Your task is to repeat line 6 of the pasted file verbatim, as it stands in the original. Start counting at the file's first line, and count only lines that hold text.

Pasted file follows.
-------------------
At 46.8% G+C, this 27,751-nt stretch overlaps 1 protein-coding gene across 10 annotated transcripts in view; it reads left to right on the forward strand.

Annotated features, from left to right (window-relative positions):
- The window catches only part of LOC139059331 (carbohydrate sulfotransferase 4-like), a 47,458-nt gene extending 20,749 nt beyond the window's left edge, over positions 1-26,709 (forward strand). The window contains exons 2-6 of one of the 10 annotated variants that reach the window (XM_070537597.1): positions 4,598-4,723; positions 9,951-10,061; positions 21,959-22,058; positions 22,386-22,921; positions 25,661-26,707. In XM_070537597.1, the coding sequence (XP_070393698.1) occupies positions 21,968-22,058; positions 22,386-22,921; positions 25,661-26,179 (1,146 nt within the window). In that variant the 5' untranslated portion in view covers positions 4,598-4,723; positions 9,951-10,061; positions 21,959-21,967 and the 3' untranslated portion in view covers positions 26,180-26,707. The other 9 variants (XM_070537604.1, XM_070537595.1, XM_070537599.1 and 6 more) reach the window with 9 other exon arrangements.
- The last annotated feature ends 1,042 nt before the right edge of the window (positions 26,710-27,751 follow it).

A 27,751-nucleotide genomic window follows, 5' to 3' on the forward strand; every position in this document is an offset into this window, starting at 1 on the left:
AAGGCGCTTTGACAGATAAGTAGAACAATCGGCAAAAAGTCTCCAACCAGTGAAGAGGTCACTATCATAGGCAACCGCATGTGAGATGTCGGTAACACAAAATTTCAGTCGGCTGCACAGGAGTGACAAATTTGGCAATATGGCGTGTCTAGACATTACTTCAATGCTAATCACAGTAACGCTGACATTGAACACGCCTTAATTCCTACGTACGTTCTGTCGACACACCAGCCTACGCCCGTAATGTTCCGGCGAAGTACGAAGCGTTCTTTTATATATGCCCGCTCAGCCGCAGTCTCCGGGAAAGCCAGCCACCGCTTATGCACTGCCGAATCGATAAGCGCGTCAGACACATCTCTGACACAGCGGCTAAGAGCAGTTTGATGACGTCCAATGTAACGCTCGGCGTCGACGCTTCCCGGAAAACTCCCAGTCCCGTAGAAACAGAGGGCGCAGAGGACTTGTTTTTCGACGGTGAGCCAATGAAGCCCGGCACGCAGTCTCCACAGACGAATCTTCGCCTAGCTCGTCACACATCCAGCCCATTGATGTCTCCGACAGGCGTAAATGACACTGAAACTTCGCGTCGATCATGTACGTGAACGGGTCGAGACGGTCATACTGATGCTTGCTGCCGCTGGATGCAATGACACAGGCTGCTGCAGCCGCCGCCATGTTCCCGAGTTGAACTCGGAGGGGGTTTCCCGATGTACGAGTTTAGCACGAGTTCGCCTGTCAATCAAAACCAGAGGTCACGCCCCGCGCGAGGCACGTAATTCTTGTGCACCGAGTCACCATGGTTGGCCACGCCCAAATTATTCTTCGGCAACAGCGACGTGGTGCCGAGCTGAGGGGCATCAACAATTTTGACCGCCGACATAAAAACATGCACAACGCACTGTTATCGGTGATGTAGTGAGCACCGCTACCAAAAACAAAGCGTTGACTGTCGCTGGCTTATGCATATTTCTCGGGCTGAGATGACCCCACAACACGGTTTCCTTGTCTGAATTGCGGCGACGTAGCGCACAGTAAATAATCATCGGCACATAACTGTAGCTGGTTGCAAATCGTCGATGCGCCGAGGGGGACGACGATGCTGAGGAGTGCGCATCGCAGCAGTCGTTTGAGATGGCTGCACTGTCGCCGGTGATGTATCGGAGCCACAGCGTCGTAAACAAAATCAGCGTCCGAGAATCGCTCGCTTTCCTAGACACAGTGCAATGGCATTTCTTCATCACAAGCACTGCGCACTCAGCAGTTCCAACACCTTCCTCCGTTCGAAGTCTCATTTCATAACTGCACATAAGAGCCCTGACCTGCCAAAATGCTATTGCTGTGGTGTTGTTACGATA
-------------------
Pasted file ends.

AAGGCGCTTTGACAGATAAGTAGAACAATCGGCAAAAAGTCTCCAACCAGTGAAGAGGTCACTATCATAGGCAACCGCATGTGAGATGTCGGTAACACAAAATTTCAGTCGGCTGCACAGGAGTGACAAATTTGGCAATATGGCGTGTCTAGACATTACTTCAATGCTAATCACAGTAACGCTGACATTGAACACGCCTTAATTCCTACGTACGTTCTGTCGACACACCAGCCTACGCCCGTAATGTTCCGGCGAAGTACGAAGCGTTCTTTTATATATGCCCGCTCAGCCGCAGTCTCCGGGAAAGCCAGCCACCGCTTATGCACTGCCGAATCGATAAGCGCGTCAGACACATCTCTGACACAGCGGCTAAGAGCAGTTTGATGACGTCCAATGTAACGCTCGGCGTCGACGCTTCCCGGAAAACTCCCAGTCCCGTAGAAACAGAGGGCGCAGAGGACTTGTTTTTCGACGGTGAGCCAATGAAGCCCGGCACGCAGTCTCCACAGACGAATCTTCGCCTAGCTCGTCACACATCCAGCCCATTGATGTCTCCGACAGGCGTAAATGACACTGAAACTTCGCGTCGATCATGTACGTGAACGGGTCGAGACGGTCATACTGATGCTTGCTGCCGCTGGATGCAATGACACAGGCTGCTGCAGCCGCCGCCATGTTCCCGAGTTGAACTCGGAGGGGGTTTCCCGATGTACGAGTTTAGCACGAGTTCGCCTGTCAATCAAAACCAGAGGTCACGCCCCGCGCGAGGCACGTAATTCTTGTGCACCGAGTCACCATGGTTGGCCACGCCCAAATTATTCTTCGGCAACAGCGACGTGGTGCCGAGCTGAGGGGCATCAACAATTTTGACCGCCGACATAAAAACATGCACAACGCACTGTTATCGGTGATGTAGTGAGCACCGCTACCAAAAACAAAGCGTTGACTGTCGCTGGCTTATGCATATTTCTCGGGCTGAGATGACCCCACAACACGGTTTCCTTGTCTGAATTGCGGCGACGTAGCGCACAGTAAATAATCATCGGCACATAACTGTAGCTGGTTGCAAATCGTCGATGCGCCGAGGGGGACGACGATGCTGAGGAGTGCGCATCGCAGCAGTCGTTTGAGATGGCTGCACTGTCGCCGGTGATGTATCGGAGCCACAGCGTCGTAAACAAAATCAGCGTCCGAGAATCGCTCGCTTTCCTAGACACAGTGCAATGGCATTTCTTCATCACAAGCACTGCGCACTCAGCAGTTCCAACACCTTCCTCCGTTCGAAGTCTCATTTCATAACTGCACATAAGAGCCCTGACCTGCCAAAATGCTATTGCTGTGGTGTTGTTACGATA